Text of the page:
A good place to start is by reading the book "Dangerous Grains".

Most of us know that if you include people with gluten intolerance that more than 30% of the American population has a problem with gluten. But you are not going to hear this on the news anytime soon...

We also know that if you have the "gluten intolerant" genes that you most likely will get a host of problems, with a lot of those being neurological, before the IBS or intestinal damage starts showing up. We are also prone to have additional food intolerances.

You can do an informal survey on here of people's symptoms & the genes that they have & it pretty much falls in line... You got DQ2 or DQ8 you get intestinal problems right away - of course if you only have one of those & a gluten intolerant gene - then you most likely will have a smattering of neurological or other allergies.

I had a friend that had Crohn's & I talked her into getting tested thru Enterolab, well she had a DQ2 gene AND a DQ8 gene - she was livid with her doctors, she was better in 5 days after going gluten-free & several years later still no more Crohn's. She can also eat all the other grains & is healthy & fit - no neurological problems or any other allergies...

I have another friend biobsy positive with severe osteoporosis & she is double DQ1...

My sister is double DQ1 & was diagnosted via blood test before she tested thru Enterolab for genes etc.

So this is just to say that you can test positive & not have the genes. But if you are unlucky enough to only have the gluten intolerant genes, you might be half dead & no one can figure it out!!

The really sad part is that doctors are telling people that their blood test is negative & that they do not have the genes so no need to eat gluten-free, that celiac is not their problem. :( A LOT of people are suffering because of this...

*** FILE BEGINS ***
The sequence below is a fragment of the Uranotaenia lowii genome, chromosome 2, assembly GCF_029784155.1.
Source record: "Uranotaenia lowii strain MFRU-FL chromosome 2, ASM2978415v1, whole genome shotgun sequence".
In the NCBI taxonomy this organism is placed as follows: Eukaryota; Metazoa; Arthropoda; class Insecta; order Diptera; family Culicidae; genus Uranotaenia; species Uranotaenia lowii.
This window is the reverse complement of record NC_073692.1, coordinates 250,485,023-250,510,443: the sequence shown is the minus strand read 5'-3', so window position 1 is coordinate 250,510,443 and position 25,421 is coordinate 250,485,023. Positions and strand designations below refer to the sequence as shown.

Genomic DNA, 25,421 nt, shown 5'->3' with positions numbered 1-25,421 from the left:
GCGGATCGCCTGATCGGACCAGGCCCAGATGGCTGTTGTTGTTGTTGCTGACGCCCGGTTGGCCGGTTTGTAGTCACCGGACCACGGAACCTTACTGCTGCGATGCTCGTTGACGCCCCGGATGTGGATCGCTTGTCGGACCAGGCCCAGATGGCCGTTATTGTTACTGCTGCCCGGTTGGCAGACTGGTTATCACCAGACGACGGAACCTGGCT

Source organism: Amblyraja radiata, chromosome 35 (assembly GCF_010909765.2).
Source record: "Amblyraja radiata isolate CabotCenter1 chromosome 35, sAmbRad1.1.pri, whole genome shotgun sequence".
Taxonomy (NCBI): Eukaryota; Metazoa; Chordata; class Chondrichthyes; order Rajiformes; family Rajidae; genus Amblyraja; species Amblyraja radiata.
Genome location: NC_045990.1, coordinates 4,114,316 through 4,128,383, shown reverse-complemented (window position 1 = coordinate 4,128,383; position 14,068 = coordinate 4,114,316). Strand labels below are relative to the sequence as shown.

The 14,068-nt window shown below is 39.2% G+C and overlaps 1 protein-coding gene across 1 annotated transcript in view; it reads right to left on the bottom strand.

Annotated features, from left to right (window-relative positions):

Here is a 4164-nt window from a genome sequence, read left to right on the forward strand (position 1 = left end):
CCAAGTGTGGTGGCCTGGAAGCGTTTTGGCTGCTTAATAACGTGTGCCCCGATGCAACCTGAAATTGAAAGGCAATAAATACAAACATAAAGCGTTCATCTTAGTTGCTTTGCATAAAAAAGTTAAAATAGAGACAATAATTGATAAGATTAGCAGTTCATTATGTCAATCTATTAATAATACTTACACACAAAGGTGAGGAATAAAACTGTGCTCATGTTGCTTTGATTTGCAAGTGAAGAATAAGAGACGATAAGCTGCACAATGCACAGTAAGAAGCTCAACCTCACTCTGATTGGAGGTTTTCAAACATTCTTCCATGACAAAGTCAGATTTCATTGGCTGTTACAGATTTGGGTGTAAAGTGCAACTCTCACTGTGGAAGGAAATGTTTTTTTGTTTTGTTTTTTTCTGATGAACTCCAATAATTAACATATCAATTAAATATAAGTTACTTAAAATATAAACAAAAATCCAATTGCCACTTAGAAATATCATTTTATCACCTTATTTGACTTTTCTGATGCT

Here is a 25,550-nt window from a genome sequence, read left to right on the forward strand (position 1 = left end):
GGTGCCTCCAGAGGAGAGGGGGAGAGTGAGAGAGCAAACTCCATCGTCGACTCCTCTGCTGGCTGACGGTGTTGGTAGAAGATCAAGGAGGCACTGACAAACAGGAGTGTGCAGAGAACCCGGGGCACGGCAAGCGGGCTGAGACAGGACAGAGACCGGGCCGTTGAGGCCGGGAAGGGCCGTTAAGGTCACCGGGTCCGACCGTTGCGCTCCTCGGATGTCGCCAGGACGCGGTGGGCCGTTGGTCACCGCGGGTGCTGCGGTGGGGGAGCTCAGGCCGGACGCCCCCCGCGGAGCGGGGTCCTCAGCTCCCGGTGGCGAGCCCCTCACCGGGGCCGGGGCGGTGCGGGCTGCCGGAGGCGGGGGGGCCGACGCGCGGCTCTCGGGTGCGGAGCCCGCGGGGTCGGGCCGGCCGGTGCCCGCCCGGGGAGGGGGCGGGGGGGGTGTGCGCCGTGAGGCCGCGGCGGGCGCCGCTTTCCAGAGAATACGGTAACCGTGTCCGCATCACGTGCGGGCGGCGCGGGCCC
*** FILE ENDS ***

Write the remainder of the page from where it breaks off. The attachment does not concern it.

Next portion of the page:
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Wow!! My jaw dropped as I was reading your post, gfpaperdoll!

I have not done the research needed on the genetic issues of celiac yet. I had no idea that particular genes predisposes a person to specific GI symptoms or to neurological symptoms. I guess I would really like to learn more about the differences between the research being done in the US and in Europe. I guess the additional 7 genes I read about recently came out from European studies.

I have the Dangerous Grains book on my shelf right now, just got it from the library, trying to figure out whether to read it before or after The Omnivore's Dilemma and all the gluten-free cookbooks that will be due back to the library soon!

Does anyone know how Enterolab does the gene tests? Only for the two celiac genes or do you find out "everything"? keep hearing about folks' hesitancy to get these kinds of tests done for fear of discrimination by

health insurance companies for one.

At least my GI said I could have a sensitivity to wheat, that I could try omitting it from my diet; but he didn't feel I need to see a dietician and he threw out a comment on the way out the door that I should look into a possible sensitivity to chemicals (as in pesticides on the wheat) but he didn't say how! I have been gluten-free since January, but I have not decided whether I should see him for a follow up. I am trying another GI recommended by folks in the local celiac support group here.